July 2, 1992
RUTH WILSON, APPELLANT
DISTRICT OF COLUMBIA, SHIRLEY HAMMOND AND RUTH BANNISTER, APPELLEES
Appeal from the Superior Court of the District of Columbia; (Hon. Richard S. Salzman, Trial Judge)
Before Rogers, Chief Judge, Terry, Associate Judge, and Newman,* Senior Judge. Opinion Per Curiam. Concurring opinion by Chief Judge Rogers.
The opinion of the court was delivered by: Per Curiam
PER CURIAM: Appellant Ruth Wilson contends that the trial court erred in granting appellees' motion to dismiss her complaint. We affirm.
This case involves appellant's complaint for damages and injunctive relief from the District government and its employees for harassment and alleged breaches of the collective bargaining contract between the Board of Education and the Washington Teacher's Union involving appellant's performance evaluations, classroom assignments, and the ordering of school supplies. While this appeal was pending, the court decided District of Columbia v. Thompson, 570 A.2d 277 (D.C. 1991). We invited further briefing by the parties on the impact of Thompson on this case. Having reviewed those pleadings, we conclude that there is no reason not to apply our decision in Thompson to this case even though it involves an action based on contract rather than tort.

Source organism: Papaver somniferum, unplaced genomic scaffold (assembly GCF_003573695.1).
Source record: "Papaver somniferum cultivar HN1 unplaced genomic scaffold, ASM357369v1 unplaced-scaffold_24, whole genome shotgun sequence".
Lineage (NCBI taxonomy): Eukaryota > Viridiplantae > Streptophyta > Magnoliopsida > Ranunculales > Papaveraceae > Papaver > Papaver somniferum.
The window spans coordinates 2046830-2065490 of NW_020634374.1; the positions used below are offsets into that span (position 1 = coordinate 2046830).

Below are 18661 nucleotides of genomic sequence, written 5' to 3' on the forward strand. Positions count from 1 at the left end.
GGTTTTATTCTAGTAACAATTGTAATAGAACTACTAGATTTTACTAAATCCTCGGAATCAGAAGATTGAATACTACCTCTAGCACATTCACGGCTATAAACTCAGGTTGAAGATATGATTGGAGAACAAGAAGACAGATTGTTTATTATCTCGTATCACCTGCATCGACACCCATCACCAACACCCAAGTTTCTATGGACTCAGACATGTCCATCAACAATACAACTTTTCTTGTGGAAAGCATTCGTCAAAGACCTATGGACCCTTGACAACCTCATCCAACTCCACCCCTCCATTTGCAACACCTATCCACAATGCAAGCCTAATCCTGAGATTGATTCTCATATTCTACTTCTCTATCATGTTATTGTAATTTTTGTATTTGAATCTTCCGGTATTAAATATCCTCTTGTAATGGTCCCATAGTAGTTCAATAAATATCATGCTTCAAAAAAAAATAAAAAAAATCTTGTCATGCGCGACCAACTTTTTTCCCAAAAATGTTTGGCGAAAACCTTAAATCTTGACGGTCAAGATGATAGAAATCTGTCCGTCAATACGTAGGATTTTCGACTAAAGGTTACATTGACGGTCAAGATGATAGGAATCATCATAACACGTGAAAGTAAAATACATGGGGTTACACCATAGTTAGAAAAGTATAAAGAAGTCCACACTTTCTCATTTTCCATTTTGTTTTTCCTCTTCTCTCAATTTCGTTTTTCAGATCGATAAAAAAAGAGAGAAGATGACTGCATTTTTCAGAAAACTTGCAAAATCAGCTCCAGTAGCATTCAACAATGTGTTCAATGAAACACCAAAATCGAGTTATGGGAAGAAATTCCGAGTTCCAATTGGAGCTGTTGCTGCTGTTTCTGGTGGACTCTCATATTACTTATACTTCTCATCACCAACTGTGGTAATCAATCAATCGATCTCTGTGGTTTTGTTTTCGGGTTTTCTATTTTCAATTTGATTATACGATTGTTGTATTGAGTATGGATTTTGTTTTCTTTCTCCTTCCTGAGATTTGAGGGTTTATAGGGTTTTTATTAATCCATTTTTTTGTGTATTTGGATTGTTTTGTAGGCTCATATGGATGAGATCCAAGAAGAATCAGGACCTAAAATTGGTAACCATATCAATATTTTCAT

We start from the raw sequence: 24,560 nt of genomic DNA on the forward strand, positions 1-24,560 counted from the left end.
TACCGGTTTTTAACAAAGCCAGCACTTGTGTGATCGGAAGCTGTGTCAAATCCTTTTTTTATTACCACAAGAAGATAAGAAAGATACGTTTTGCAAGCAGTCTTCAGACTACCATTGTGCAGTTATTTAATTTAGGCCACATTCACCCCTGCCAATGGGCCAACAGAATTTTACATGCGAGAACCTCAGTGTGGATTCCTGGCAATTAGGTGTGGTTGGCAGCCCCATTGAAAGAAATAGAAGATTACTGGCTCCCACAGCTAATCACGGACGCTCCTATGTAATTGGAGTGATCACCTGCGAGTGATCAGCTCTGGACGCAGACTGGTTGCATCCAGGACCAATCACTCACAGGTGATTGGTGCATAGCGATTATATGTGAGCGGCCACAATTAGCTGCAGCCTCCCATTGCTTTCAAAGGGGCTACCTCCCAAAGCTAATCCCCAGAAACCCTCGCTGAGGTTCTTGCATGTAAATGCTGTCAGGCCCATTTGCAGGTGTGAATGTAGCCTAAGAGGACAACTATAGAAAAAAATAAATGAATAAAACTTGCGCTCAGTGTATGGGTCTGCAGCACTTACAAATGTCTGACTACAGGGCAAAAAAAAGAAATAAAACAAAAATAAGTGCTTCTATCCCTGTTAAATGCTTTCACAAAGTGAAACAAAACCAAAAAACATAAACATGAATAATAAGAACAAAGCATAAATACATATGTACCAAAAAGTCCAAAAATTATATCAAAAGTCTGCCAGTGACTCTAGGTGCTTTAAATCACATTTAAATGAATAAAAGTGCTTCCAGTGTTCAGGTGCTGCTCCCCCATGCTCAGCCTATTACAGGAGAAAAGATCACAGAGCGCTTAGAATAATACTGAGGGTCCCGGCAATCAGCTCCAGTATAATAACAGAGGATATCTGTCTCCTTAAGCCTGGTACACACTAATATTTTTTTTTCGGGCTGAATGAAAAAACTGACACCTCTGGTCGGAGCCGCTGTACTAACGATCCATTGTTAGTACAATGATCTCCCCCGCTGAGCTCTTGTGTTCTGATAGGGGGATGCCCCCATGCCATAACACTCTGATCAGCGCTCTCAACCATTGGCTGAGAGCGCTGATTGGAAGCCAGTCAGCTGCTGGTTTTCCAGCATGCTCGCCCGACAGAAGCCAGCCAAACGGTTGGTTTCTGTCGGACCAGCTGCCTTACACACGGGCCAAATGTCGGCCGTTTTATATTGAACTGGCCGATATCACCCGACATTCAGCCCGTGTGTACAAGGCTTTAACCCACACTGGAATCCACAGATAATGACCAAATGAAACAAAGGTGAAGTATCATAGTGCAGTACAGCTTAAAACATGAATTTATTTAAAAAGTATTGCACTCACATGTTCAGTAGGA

Accordingly, concluding that appellant's other contentions are unpersuasive, we affirm. *fn1
ROGERS, Chief Judge, Concurring: I write separately to indicate that while I agree that District of Columbia v. Thompson, 593 A.2d 621 (D.C. 1991) (on petition for rehearing), is dispositive of the instant appeal, to the extent that Thompson relies on Newman v. District of Columbia, 518 A.2d 698, 706 (D.C. 1986) (Rogers, J., Dissenting in part), see Thompson, supra, 593 A.2d at 630-31; District of Columbia v. Thompson, 570 A.2d 277, 286-87 (D.C. 1991), I remain of the view that Newman is wrongly decided. The awkwardness of the legislative analysis of the Comprehensive Merit Personnel Act in Thompson, supra, 593 A.2d at 630-31 (parts of one comprehensive statute treated as two separate statutes), derives partly from Newman.